Including user libraries in secondary source files

I’m working on a fairly complex project, so my project folder includes a number of .cpp source files beyond the standard .ino file. I’d like to include a couple of libraries (ZigduinoRadio and ADXL345, FWIW) in one of these source files. Here’s the relevant bits of code (much redacted because NDA):

#include <ZigduinoRadio.h>
#include <Adafruit_ADXL345_U.h>
#include "**********.h"

void hardwareInit (void) {
	
**********
	
	// start radio
	ZigduinoRadio.begin(RADIO_CH);
}

When I try to compile this, I get the following error message:

footStoolHardware.cpp: In function ‘void hardwareInit()’:
footStoolHardware.cpp:44: error: ‘ZigduinoRadio’ was not declared in this scope

I figured this might be a result of the global variable ZigduinoRadio not coming through correctly from the header file, so I tried declaring it extern at the top of the file. It told me the type (cZigduinoRadio, also duly defined in ZigduinoRadio.h). This makes it clear to me that the library is not being included properly.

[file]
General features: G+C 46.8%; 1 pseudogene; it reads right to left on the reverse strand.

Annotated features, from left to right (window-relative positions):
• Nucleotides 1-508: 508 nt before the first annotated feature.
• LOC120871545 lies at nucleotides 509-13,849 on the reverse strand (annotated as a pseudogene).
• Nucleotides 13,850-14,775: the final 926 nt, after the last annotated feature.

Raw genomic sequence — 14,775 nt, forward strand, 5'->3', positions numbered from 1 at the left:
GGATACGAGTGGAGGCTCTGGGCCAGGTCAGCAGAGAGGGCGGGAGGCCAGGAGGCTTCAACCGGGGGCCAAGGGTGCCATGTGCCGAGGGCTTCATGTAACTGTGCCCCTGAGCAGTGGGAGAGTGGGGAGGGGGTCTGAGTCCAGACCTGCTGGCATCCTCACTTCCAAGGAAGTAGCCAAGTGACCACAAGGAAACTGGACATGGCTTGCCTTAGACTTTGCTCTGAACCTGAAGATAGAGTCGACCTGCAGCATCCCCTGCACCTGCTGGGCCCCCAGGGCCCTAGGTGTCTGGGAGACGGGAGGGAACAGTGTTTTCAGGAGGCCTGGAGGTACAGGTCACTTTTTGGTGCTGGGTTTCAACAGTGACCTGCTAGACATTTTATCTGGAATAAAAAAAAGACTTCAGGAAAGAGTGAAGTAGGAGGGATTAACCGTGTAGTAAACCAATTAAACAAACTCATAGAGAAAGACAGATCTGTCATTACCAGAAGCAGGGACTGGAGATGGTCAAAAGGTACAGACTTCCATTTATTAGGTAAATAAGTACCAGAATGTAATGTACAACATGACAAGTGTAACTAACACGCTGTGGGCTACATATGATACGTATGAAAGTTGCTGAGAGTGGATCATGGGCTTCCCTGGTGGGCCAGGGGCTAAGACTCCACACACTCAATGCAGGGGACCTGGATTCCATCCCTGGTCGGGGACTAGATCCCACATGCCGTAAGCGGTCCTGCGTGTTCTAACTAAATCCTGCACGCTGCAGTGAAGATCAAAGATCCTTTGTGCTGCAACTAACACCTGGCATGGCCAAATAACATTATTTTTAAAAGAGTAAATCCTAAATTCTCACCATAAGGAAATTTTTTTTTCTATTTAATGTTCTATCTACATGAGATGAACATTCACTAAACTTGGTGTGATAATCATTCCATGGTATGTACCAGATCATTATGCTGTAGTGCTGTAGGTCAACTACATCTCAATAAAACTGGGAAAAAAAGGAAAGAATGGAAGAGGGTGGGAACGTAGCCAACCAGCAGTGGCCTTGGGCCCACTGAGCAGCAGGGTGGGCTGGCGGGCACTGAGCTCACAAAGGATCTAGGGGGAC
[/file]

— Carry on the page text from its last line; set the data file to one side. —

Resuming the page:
Any clues for the clueless on how to fix this? I’d like to be able to properly modularize this project, but it’s looking like that might not be possible within the Arduino environment.

I had this problem. I think it has to do with the preprocessor.
So I made a file “include.h” and put my references to global (external) variables and library includes in that file.
But that was not enough, I had to add some includes to the *.ino and *.cpp too.
Include files can be included a number of times, as long as the includes files have something like this:

#ifndef <name>_h
#define <name>_h
...
#endif

Thank you for the pointers. It turns out I need to include them from both the .ino file and the .cpp file but not the .h file. Then, everything works.

I've seen this error when using a newly installed library without restarting the IDE, also check that RADIO_CH is defined in scope.

You can add a simple statement before which should error if RADIO_CH is not defined.

RADIO_CH;
ZigduinoRadio.begin(RADIO_CH);

So, it turns out that the redacted stuff includes a lot of defines from the same local header file as RADIO_CH. They all work. As I said above, it turns out the key is to include the libraries from the cpp and ino files, but not the header file.